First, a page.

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David Skilton  MA (Cantab) MLitt (Cantab) FRSA FEA

Professor David Skilton MA (Cantab) MLitt (Cantab) FRSA FEA

Emeritus Professor

School of English, Communication and Philosophy

John Percival Building, Room Room 2.64, Colum Drive, Cardiff, CF10 3EU


I have several complementary strands to my current research:

  • illustration, and in particular meaning production by words and images working together in the privileged environment of an illustrated work of literature
  • the development of digital tools for the processing of bimedial texts
  • anticipated ruins: vision of London in ruins in the future.

My principal research interests have been Victorian, and I am best known for work on fiction, especially Anthony Trollope, for whose collected novels, published by the Trollope Society in forty-eight volumes, I was general editor.

In recent years I have worked on the art and literature of London, with particular emphasis on modes of urban vision and the multiplicity of urban narratives. I am preparing a book on visions of London in ruins. The other main strand of my research is in illustration and illustrated texts, and I am one of the founding editors of the Journal of Illustration Studies, which is a peer-reviewed, electronic journal devoted to the systematic study of literary illustration as a discipline in its own right, having its own subject-matter and its own critical and scholarly methods. I was co-investigator in the AHRC-funded project, A Database of Mid-Victorian Wood-Engraved Illustration (DMVI), and held an AHRC grant for a series of illustration workshops run in conjunction with the Victoria and Albert Museum under the title "Literary Illustration: Conservation, Access, Use" (LICAU).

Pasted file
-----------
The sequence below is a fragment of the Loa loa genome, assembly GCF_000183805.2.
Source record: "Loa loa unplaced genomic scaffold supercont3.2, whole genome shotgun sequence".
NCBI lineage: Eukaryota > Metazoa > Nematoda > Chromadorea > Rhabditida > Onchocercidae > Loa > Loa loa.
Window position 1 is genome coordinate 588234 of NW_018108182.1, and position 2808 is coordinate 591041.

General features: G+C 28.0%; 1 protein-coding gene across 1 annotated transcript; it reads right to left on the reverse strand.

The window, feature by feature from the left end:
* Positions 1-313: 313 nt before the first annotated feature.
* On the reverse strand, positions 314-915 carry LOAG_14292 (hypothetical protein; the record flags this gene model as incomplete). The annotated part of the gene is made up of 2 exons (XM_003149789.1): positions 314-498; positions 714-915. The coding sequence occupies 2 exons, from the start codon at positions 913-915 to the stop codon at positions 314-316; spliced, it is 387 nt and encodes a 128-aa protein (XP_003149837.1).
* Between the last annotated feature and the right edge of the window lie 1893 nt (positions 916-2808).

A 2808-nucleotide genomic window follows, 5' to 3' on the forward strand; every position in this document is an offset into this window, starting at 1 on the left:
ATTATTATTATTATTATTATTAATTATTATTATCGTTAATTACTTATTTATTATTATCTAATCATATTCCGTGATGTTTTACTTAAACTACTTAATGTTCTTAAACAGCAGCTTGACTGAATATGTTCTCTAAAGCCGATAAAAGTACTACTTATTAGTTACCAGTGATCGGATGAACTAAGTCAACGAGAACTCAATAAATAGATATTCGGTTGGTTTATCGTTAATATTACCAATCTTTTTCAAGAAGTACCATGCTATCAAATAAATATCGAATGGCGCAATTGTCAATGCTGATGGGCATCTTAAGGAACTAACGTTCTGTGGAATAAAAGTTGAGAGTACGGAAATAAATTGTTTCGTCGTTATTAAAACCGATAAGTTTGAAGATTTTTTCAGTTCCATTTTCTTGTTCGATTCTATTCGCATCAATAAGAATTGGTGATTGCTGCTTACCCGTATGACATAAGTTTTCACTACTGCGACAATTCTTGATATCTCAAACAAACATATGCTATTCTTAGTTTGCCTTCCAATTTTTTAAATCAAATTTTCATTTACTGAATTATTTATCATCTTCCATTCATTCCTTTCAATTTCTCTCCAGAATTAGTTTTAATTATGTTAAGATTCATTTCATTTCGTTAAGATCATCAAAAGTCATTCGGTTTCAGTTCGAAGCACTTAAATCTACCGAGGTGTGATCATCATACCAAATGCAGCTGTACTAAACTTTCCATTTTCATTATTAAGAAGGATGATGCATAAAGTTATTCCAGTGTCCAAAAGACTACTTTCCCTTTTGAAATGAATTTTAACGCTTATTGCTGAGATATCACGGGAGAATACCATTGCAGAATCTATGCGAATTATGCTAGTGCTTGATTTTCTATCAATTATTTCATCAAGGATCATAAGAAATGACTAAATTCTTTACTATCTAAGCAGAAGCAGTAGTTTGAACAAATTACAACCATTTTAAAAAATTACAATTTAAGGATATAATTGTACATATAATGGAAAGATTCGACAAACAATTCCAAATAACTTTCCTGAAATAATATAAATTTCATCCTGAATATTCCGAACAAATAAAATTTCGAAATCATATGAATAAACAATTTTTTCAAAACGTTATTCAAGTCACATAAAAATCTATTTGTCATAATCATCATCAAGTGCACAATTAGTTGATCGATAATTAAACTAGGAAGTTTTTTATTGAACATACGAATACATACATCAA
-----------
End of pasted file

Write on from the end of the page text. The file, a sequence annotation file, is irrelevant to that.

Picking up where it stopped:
I am currently collaborating on the development of digital tools and digital research platforms capable of processing text and image together.


Research interests

  • illustration studies
  • Victorian literature
  • nineteenth-century illustrated texts
  • Anthony Trollope
  • Gustave Doré
  • the art and literature of London
  • digital humanities
  • the Capture, curation and processing of bimedial texts